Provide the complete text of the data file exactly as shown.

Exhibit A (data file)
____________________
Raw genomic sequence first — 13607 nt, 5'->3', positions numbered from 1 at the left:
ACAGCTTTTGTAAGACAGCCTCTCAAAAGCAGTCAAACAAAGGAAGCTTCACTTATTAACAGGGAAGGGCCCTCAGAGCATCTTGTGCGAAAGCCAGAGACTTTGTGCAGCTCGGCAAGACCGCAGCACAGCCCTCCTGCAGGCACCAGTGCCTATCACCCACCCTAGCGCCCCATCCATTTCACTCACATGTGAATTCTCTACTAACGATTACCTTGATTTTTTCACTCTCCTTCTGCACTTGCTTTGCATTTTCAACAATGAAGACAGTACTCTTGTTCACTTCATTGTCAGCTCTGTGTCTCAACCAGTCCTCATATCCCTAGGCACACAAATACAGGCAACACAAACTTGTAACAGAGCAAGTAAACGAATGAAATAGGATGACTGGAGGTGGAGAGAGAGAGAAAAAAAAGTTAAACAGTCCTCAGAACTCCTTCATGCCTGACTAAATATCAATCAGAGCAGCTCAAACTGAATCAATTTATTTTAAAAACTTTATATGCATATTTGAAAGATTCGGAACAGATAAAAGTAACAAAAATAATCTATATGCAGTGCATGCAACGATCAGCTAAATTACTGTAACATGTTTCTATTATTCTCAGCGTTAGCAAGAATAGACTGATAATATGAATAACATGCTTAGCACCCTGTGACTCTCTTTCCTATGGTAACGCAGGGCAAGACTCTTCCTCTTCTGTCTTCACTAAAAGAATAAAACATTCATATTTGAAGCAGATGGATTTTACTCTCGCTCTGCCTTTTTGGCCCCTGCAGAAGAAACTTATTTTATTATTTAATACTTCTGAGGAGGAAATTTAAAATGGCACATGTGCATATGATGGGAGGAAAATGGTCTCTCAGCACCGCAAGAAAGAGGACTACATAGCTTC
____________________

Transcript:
Raw genomic sequence first — 13607 nt, 5'->3', positions numbered from 1 at the left:
ACAGCTTTTGTAAGACAGCCTCTCAAAAGCAGTCAAACAAAGGAAGCTTCACTTATTAACAGGGAAGGGCCCTCAGAGCATCTTGTGCGAAAGCCAGAGACTTTGTGCAGCTCGGCAAGACCGCAGCACAGCCCTCCTGCAGGCACCAGTGCCTATCACCCACCCTAGCGCCCCATCCATTTCACTCACATGTGAATTCTCTACTAACGATTACCTTGATTTTTTCACTCTCCTTCTGCACTTGCTTTGCATTTTCAACAATGAAGACAGTACTCTTGTTCACTTCATTGTCAGCTCTGTGTCTCAACCAGTCCTCATATCCCTAGGCACACAAATACAGGCAACACAAACTTGTAACAGAGCAAGTAAACGAATGAAATAGGATGACTGGAGGTGGAGAGAGAGAGAAAAAAAAGTTAAACAGTCCTCAGAACTCCTTCATGCCTGACTAAATATCAATCAGAGCAGCTCAAACTGAATCAATTTATTTTAAAAACTTTATATGCATATTTGAAAGATTCGGAACAGATAAAAGTAACAAAAATAATCTATATGCAGTGCATGCAACGATCAGCTAAATTACTGTAACATGTTTCTATTATTCTCAGCGTTAGCAAGAATAGACTGATAATATGAATAACATGCTTAGCACCCTGTGACTCTCTTTCCTATGGTAACGCAGGGCAAGACTCTTCCTCTTCTGTCTTCACTAAAAGAATAAAACATTCATATTTGAAGCAGATGGATTTTACTCTCGCTCTGCCTTTTTGGCCCCTGCAGAAGAAACTTATTTTATTATTTAATACTTCTGAGGAGGAAATTTAAAATGGCACATGTGCATATGATGGGAGGAAAATGGTCTCTCAGCACCGCAAGAAAGAGGACTACATAGCTTC